Adverse inferences

From time to time I try to get a judge to accept and instruct on an adverse inference.  Or at least argue it.  Generally adverse inferences come up when evidence is “lost” or there has been a refusal of discovery.  Basically the argument goes that if the evidence isn’t provided for a reason within the control of the adverse “party,” then it can be argued or presumed that the information would have been favorable to the accused.  Here is a nice little piece – from a civil case – that is of interest.

District Court concludes duty to preserve electronic and other evidence commenced on pre-complaint telephone call, warranting adverse-inference instruction sanction, in KCH Services, Inc. v. Vanaire, Inc., et al., _ F.Supp.2d _ (W.D. Ky July 22, 2009) (Civil Action No. 05-777-C).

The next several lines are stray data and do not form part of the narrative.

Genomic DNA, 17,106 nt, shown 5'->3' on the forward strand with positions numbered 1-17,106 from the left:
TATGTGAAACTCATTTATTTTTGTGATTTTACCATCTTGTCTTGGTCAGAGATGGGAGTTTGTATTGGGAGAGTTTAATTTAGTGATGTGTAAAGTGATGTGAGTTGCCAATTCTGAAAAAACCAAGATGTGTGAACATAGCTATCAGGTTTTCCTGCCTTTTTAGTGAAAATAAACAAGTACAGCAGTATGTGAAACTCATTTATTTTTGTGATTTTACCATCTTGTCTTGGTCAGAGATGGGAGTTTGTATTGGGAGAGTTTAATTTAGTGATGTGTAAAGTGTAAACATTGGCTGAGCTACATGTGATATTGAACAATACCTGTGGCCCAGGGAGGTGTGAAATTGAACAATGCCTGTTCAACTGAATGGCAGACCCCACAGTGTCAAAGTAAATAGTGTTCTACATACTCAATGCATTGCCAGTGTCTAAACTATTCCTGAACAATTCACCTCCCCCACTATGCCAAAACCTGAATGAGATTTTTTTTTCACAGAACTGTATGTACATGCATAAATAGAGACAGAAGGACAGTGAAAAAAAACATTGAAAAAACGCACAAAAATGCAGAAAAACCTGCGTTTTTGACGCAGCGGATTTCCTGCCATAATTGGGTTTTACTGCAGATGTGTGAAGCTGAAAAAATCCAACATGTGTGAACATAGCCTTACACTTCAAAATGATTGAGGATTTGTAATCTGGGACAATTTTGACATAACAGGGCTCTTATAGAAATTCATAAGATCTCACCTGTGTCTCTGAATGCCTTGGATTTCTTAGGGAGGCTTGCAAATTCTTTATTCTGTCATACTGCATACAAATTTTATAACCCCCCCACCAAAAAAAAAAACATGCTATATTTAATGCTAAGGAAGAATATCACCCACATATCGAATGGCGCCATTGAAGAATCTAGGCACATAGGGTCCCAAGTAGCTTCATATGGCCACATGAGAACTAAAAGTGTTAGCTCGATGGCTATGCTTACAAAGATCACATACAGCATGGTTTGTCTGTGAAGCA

It seems to me that CID/NCIS/OSI/CGIS have a duty to preserve evidence, along with gathering it.  To the extent you may be able to find problems with evidence gathering, handling, witness notes or statements, etc., there may be a way to fit the adverse inference into a botched investigation argument.  Just a thought.

/tip Federal Evidence blog.

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